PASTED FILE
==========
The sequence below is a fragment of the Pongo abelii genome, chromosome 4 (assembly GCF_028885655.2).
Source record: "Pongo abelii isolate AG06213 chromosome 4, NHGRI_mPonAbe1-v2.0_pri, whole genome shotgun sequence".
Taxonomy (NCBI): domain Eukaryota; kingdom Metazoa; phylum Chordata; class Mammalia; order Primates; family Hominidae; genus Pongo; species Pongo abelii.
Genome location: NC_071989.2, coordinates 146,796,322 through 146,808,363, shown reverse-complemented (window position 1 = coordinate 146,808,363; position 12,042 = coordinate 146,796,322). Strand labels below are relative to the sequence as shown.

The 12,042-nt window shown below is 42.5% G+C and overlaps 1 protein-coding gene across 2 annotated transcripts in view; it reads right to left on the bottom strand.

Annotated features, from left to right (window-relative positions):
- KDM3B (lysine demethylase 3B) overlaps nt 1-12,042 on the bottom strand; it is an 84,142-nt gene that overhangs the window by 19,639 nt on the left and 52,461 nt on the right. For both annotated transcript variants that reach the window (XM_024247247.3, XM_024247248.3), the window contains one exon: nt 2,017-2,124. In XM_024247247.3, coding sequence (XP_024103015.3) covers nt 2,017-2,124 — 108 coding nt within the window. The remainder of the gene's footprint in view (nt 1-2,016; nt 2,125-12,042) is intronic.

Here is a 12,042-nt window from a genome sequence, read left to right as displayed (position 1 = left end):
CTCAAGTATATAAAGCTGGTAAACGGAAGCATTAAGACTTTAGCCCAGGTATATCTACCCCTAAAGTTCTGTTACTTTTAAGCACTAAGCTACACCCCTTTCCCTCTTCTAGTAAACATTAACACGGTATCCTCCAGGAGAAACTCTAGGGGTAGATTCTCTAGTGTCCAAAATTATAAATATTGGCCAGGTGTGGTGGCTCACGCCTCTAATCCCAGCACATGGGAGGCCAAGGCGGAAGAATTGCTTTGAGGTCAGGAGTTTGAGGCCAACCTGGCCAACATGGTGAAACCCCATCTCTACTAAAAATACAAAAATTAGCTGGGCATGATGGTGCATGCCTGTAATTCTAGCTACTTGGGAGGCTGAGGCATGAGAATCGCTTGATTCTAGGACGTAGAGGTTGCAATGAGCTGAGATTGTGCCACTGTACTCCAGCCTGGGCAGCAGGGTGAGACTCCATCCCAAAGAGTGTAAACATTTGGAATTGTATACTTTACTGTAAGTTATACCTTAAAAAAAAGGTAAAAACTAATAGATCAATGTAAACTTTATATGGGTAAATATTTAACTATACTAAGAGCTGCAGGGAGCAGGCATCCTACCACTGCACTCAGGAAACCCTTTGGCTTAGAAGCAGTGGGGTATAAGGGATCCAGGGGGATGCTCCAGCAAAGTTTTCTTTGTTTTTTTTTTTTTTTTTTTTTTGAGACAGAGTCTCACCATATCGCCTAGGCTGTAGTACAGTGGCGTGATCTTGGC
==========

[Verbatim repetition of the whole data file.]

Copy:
The sequence below is a fragment of the Pongo abelii genome, chromosome 4 (assembly GCF_028885655.2).
Source record: "Pongo abelii isolate AG06213 chromosome 4, NHGRI_mPonAbe1-v2.0_pri, whole genome shotgun sequence".
Taxonomy (NCBI): domain Eukaryota; kingdom Metazoa; phylum Chordata; class Mammalia; order Primates; family Hominidae; genus Pongo; species Pongo abelii.
Genome location: NC_071989.2, coordinates 146,796,322 through 146,808,363, shown reverse-complemented (window position 1 = coordinate 146,808,363; position 12,042 = coordinate 146,796,322). Strand labels below are relative to the sequence as shown.

The 12,042-nt window shown below is 42.5% G+C and overlaps 1 protein-coding gene across 2 annotated transcripts in view; it reads right to left on the bottom strand.

Annotated features, from left to right (window-relative positions):
- KDM3B (lysine demethylase 3B) overlaps nt 1-12,042 on the bottom strand; it is an 84,142-nt gene that overhangs the window by 19,639 nt on the left and 52,461 nt on the right. For both annotated transcript variants that reach the window (XM_024247247.3, XM_024247248.3), the window contains one exon: nt 2,017-2,124. In XM_024247247.3, coding sequence (XP_024103015.3) covers nt 2,017-2,124 — 108 coding nt within the window. The remainder of the gene's footprint in view (nt 1-2,016; nt 2,125-12,042) is intronic.

Here is a 12,042-nt window from a genome sequence, read left to right as displayed (position 1 = left end):
CTCAAGTATATAAAGCTGGTAAACGGAAGCATTAAGACTTTAGCCCAGGTATATCTACCCCTAAAGTTCTGTTACTTTTAAGCACTAAGCTACACCCCTTTCCCTCTTCTAGTAAACATTAACACGGTATCCTCCAGGAGAAACTCTAGGGGTAGATTCTCTAGTGTCCAAAATTATAAATATTGGCCAGGTGTGGTGGCTCACGCCTCTAATCCCAGCACATGGGAGGCCAAGGCGGAAGAATTGCTTTGAGGTCAGGAGTTTGAGGCCAACCTGGCCAACATGGTGAAACCCCATCTCTACTAAAAATACAAAAATTAGCTGGGCATGATGGTGCATGCCTGTAATTCTAGCTACTTGGGAGGCTGAGGCATGAGAATCGCTTGATTCTAGGACGTAGAGGTTGCAATGAGCTGAGATTGTGCCACTGTACTCCAGCCTGGGCAGCAGGGTGAGACTCCATCCCAAAGAGTGTAAACATTTGGAATTGTATACTTTACTGTAAGTTATACCTTAAAAAAAAGGTAAAAACTAATAGATCAATGTAAACTTTATATGGGTAAATATTTAACTATACTAAGAGCTGCAGGGAGCAGGCATCCTACCACTGCACTCAGGAAACCCTTTGGCTTAGAAGCAGTGGGGTATAAGGGATCCAGGGGGATGCTCCAGCAAAGTTTTCTTTGTTTTTTTTTTTTTTTTTTTTTTGAGACAGAGTCTCACCATATCGCCTAGGCTGTAGTACAGTGGCGTGATCTTGGC